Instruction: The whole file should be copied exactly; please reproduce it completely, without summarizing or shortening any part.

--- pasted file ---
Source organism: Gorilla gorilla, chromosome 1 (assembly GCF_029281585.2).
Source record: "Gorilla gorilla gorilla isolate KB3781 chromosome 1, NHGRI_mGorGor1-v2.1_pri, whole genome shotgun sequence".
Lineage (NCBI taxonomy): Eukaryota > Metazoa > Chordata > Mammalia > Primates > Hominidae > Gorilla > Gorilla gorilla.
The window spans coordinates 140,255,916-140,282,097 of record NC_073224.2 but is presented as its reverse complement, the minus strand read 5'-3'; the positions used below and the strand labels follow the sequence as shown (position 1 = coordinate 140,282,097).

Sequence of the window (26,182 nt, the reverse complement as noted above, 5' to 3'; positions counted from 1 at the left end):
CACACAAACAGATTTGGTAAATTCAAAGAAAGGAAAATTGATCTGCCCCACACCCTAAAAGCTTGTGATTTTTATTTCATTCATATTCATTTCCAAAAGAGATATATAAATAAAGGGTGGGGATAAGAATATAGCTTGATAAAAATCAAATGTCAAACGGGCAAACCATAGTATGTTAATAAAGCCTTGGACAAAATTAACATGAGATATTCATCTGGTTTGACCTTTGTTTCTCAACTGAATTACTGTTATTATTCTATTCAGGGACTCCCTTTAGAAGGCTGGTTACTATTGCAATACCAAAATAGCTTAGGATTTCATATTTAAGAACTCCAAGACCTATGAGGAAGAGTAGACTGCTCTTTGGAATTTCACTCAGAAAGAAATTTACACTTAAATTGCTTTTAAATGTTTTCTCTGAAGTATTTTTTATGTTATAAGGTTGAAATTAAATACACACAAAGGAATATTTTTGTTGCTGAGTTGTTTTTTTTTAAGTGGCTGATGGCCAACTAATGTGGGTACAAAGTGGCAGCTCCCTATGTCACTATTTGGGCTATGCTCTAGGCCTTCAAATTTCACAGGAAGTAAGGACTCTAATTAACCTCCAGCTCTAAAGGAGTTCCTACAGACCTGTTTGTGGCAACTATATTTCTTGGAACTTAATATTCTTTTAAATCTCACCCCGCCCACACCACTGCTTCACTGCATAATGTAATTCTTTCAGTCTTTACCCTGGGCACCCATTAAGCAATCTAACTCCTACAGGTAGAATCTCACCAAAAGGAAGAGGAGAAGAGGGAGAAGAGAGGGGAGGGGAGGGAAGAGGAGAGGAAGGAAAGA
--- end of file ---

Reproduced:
Source organism: Gorilla gorilla, chromosome 1 (assembly GCF_029281585.2).
Source record: "Gorilla gorilla gorilla isolate KB3781 chromosome 1, NHGRI_mGorGor1-v2.1_pri, whole genome shotgun sequence".
Lineage (NCBI taxonomy): Eukaryota > Metazoa > Chordata > Mammalia > Primates > Hominidae > Gorilla > Gorilla gorilla.
The window spans coordinates 140,255,916-140,282,097 of record NC_073224.2 but is presented as its reverse complement, the minus strand read 5'-3'; the positions used below and the strand labels follow the sequence as shown (position 1 = coordinate 140,282,097).

Sequence of the window (26,182 nt, the reverse complement as noted above, 5' to 3'; positions counted from 1 at the left end):
CACACAAACAGATTTGGTAAATTCAAAGAAAGGAAAATTGATCTGCCCCACACCCTAAAAGCTTGTGATTTTTATTTCATTCATATTCATTTCCAAAAGAGATATATAAATAAAGGGTGGGGATAAGAATATAGCTTGATAAAAATCAAATGTCAAACGGGCAAACCATAGTATGTTAATAAAGCCTTGGACAAAATTAACATGAGATATTCATCTGGTTTGACCTTTGTTTCTCAACTGAATTACTGTTATTATTCTATTCAGGGACTCCCTTTAGAAGGCTGGTTACTATTGCAATACCAAAATAGCTTAGGATTTCATATTTAAGAACTCCAAGACCTATGAGGAAGAGTAGACTGCTCTTTGGAATTTCACTCAGAAAGAAATTTACACTTAAATTGCTTTTAAATGTTTTCTCTGAAGTATTTTTTATGTTATAAGGTTGAAATTAAATACACACAAAGGAATATTTTTGTTGCTGAGTTGTTTTTTTTTAAGTGGCTGATGGCCAACTAATGTGGGTACAAAGTGGCAGCTCCCTATGTCACTATTTGGGCTATGCTCTAGGCCTTCAAATTTCACAGGAAGTAAGGACTCTAATTAACCTCCAGCTCTAAAGGAGTTCCTACAGACCTGTTTGTGGCAACTATATTTCTTGGAACTTAATATTCTTTTAAATCTCACCCCGCCCACACCACTGCTTCACTGCATAATGTAATTCTTTCAGTCTTTACCCTGGGCACCCATTAAGCAATCTAACTCCTACAGGTAGAATCTCACCAAAAGGAAGAGGAGAAGAGGGAGAAGAGAGGGGAGGGGAGGGAAGAGGAGAGGAAGGAAAGA